Many of you may remember the many times you brought your love ones to my father’s practice in Cuyahoga Falls. He loved his patients and loved hearing them calling him “their family doctor.”…
John remembers Indian Guides “Pals for Ever, Father and Son that’s our slogan that’s our song”. Trying to resuscitate a mouse using his medical techniques. Building a Soap Box Derby and racing it down Derby Downs. Taking us to Perkins Pancake House every Sunday after church.

Some of you even went to school on North Hill with my father and knew about the body cast he wore for 15 months….
Paul remembers Dad setting up the tent in the backyard and sleeping with them. Dad got up in the middle of the night to go inside and so did the rest of them. Paul remembers Dad taking us fishing and untangling eight fishing rods at the same time.

Some of you might remember that he was the football team physician at Stow-Munroe Falls High School. Many of you had the privilege of knowing my father and supporting his efforts. And I hope many of you have read his book called Mission Matters. This book was completed on his birthday in 2003….
Jim remembers making fun of Dad’s pontoon boat, referring to it as a piece of plywood on oil drums. Jim wonders - Dad spend so many years making Indian Guides Pine Car Derby cars..., you would have thought Dad, I mean Jim would have won at least one race.

Many of you donated money and glasses for Dad’s missions. We thank you all for making his missions possible….
Amy remembers going to Honduras with Dad and the plane ride into Copan Ruins. She was so scared she held his hand so tight. Amy recalls on the houseboat Dad was supposed to be steering, but no one was and we ran right into the shore. Amy remembers Dad’s favorite saying, Bah humbug.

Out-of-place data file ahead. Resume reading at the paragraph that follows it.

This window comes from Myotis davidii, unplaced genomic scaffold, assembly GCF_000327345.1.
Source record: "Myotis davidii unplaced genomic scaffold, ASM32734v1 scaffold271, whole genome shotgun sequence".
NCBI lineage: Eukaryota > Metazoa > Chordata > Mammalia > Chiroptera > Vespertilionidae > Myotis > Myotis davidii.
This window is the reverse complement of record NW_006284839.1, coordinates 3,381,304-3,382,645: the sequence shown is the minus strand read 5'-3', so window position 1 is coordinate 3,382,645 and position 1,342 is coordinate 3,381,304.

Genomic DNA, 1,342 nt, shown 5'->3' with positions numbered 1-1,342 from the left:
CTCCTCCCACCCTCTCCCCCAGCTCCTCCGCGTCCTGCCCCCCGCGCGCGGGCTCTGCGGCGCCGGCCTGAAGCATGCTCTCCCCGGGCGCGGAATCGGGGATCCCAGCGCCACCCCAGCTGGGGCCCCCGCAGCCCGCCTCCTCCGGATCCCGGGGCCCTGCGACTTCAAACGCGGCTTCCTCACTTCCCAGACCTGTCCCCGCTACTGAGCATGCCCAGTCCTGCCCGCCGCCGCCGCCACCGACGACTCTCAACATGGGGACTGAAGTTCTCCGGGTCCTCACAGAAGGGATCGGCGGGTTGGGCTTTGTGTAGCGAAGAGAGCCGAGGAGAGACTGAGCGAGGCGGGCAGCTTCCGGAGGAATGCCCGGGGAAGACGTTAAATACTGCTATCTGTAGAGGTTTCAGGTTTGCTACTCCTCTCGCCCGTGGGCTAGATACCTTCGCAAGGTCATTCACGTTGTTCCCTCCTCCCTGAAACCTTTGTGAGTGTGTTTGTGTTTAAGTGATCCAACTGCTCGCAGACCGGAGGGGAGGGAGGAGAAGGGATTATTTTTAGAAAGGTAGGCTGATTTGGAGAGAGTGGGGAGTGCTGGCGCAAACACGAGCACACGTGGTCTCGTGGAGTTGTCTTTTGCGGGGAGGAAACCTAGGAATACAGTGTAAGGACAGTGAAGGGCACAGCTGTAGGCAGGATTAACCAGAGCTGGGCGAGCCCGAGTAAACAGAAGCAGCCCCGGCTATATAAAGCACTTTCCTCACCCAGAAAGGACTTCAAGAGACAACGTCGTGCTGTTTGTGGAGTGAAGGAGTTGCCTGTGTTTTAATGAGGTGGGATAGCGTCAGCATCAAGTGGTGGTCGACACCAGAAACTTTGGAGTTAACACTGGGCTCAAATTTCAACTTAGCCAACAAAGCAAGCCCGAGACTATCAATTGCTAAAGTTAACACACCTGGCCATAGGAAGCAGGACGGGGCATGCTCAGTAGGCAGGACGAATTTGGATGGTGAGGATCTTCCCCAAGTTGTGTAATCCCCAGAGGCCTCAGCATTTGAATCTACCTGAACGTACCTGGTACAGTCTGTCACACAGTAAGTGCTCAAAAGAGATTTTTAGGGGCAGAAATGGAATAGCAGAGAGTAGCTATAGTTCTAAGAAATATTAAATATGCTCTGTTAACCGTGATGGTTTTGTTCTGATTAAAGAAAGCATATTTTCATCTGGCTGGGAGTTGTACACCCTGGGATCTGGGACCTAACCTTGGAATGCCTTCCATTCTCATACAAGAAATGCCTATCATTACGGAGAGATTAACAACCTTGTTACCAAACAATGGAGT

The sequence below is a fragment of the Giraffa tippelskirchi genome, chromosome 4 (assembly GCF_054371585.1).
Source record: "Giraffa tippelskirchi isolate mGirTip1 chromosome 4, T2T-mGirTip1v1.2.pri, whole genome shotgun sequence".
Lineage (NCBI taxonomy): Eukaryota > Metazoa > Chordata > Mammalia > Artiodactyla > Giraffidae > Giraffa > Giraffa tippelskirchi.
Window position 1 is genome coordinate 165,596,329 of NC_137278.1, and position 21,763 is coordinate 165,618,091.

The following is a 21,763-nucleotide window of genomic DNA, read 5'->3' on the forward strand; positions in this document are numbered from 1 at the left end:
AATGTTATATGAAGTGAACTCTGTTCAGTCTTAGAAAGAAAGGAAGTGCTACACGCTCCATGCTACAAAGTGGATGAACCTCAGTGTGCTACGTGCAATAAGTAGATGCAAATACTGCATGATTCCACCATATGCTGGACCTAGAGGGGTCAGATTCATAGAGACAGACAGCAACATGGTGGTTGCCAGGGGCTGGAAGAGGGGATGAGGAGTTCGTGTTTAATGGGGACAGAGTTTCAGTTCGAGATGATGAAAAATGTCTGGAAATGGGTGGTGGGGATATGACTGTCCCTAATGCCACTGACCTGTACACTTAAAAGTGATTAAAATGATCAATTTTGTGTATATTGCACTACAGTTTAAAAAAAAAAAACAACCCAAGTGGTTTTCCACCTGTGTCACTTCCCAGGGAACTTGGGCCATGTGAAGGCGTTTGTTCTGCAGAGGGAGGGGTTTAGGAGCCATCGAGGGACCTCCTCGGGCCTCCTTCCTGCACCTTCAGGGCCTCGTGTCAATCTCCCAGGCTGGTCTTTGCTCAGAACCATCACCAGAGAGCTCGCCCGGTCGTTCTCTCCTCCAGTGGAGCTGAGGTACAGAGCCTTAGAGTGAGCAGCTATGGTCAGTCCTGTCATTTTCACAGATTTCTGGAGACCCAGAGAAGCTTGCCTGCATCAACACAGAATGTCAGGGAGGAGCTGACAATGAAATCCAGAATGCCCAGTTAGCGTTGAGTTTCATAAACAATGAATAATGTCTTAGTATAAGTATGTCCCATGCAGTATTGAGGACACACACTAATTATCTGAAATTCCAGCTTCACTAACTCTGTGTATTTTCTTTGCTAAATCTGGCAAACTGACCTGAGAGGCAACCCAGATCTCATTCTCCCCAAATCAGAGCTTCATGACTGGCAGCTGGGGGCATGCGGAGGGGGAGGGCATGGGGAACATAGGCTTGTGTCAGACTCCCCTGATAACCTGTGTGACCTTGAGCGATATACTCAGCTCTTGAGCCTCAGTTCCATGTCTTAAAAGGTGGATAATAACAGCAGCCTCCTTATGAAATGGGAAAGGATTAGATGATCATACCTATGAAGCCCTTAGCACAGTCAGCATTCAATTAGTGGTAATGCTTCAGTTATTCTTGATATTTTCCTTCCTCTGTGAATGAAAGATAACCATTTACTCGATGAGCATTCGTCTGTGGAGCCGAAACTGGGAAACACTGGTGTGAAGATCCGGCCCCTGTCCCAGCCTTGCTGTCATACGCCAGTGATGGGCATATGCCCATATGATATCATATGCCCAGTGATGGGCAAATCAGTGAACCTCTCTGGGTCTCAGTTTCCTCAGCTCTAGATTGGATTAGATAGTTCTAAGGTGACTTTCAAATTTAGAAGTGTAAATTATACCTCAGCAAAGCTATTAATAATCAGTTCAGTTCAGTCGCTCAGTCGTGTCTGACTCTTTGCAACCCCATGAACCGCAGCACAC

There has been an on-going discussion with my sisters and brothers – well, perhaps it is an on-going feud. It seems that Gail believes she was Dad’s favorite. Sue tells everyone she was. Amy proclaims the same thing. Paul introduces himself as the favorite. The same holds true for David, John, and Jim. I don’t boast about being Dad’s favorite….because I know the real answer!!

I was fortunate enough to visit Dad the Wednesday before he was hospitalized last week. I was carrying out Reverend Kiewit’s sermon, “If you don’t give up something for Lent, give something away.” That day I visited Jim and Lillian Biggins with trays of homemade cookies. And yes, Mr. Biggins – I told Dad that same day that you were grateful for the medical advice you gave him. My last stop that day to carry out the Rev’s sermon was to take Dad one of his favorite meals – Kentucky Fried Chicken.

While my son. Bill was in the kitchen with Ruth, Dad handed me an envelope. On the envelope it read – "My Favorite Child." Dad asked me not to open the envelope until he passed away. Today I hold the envelope and will finally settle this family “discussion”. In this envelope holds the name of Dad’s favorite child. (Open envelope, smile and say “YES, I knew it!”)